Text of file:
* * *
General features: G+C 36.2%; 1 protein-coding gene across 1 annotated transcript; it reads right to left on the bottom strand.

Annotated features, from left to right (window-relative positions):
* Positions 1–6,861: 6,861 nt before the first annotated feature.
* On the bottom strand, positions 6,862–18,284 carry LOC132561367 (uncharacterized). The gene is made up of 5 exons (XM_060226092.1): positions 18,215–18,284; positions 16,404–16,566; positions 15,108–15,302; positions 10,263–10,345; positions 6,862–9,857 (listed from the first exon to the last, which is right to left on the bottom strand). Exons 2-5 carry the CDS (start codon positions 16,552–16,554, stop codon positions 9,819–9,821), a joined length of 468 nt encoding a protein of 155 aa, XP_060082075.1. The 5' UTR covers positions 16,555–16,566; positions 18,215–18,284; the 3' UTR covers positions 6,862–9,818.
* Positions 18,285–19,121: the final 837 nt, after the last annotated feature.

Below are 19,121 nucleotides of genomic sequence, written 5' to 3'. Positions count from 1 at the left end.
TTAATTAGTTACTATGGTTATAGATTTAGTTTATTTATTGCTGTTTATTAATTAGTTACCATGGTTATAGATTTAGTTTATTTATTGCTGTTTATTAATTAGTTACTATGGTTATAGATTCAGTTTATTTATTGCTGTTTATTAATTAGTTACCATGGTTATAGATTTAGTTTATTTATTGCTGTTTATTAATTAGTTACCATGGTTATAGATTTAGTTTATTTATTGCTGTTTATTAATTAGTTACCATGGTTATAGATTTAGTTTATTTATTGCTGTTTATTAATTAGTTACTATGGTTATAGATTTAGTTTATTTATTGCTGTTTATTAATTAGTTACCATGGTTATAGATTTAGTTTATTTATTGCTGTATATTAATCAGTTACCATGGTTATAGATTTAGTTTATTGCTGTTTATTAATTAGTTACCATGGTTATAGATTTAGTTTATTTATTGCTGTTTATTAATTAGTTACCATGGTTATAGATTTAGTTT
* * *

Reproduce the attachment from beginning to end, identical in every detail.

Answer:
General features: G+C 36.2%; 1 protein-coding gene across 1 annotated transcript; it reads right to left on the bottom strand.

Annotated features, from left to right (window-relative positions):
* Positions 1–6,861: 6,861 nt before the first annotated feature.
* On the bottom strand, positions 6,862–18,284 carry LOC132561367 (uncharacterized). The gene is made up of 5 exons (XM_060226092.1): positions 18,215–18,284; positions 16,404–16,566; positions 15,108–15,302; positions 10,263–10,345; positions 6,862–9,857 (listed from the first exon to the last, which is right to left on the bottom strand). Exons 2-5 carry the CDS (start codon positions 16,552–16,554, stop codon positions 9,819–9,821), a joined length of 468 nt encoding a protein of 155 aa, XP_060082075.1. The 5' UTR covers positions 16,555–16,566; positions 18,215–18,284; the 3' UTR covers positions 6,862–9,818.
* Positions 18,285–19,121: the final 837 nt, after the last annotated feature.

Below are 19,121 nucleotides of genomic sequence, written 5' to 3'. Positions count from 1 at the left end.
TTAATTAGTTACTATGGTTATAGATTTAGTTTATTTATTGCTGTTTATTAATTAGTTACCATGGTTATAGATTTAGTTTATTTATTGCTGTTTATTAATTAGTTACTATGGTTATAGATTCAGTTTATTTATTGCTGTTTATTAATTAGTTACCATGGTTATAGATTTAGTTTATTTATTGCTGTTTATTAATTAGTTACCATGGTTATAGATTTAGTTTATTTATTGCTGTTTATTAATTAGTTACCATGGTTATAGATTTAGTTTATTTATTGCTGTTTATTAATTAGTTACTATGGTTATAGATTTAGTTTATTTATTGCTGTTTATTAATTAGTTACCATGGTTATAGATTTAGTTTATTTATTGCTGTATATTAATCAGTTACCATGGTTATAGATTTAGTTTATTGCTGTTTATTAATTAGTTACCATGGTTATAGATTTAGTTTATTTATTGCTGTTTATTAATTAGTTACCATGGTTATAGATTTAGTTT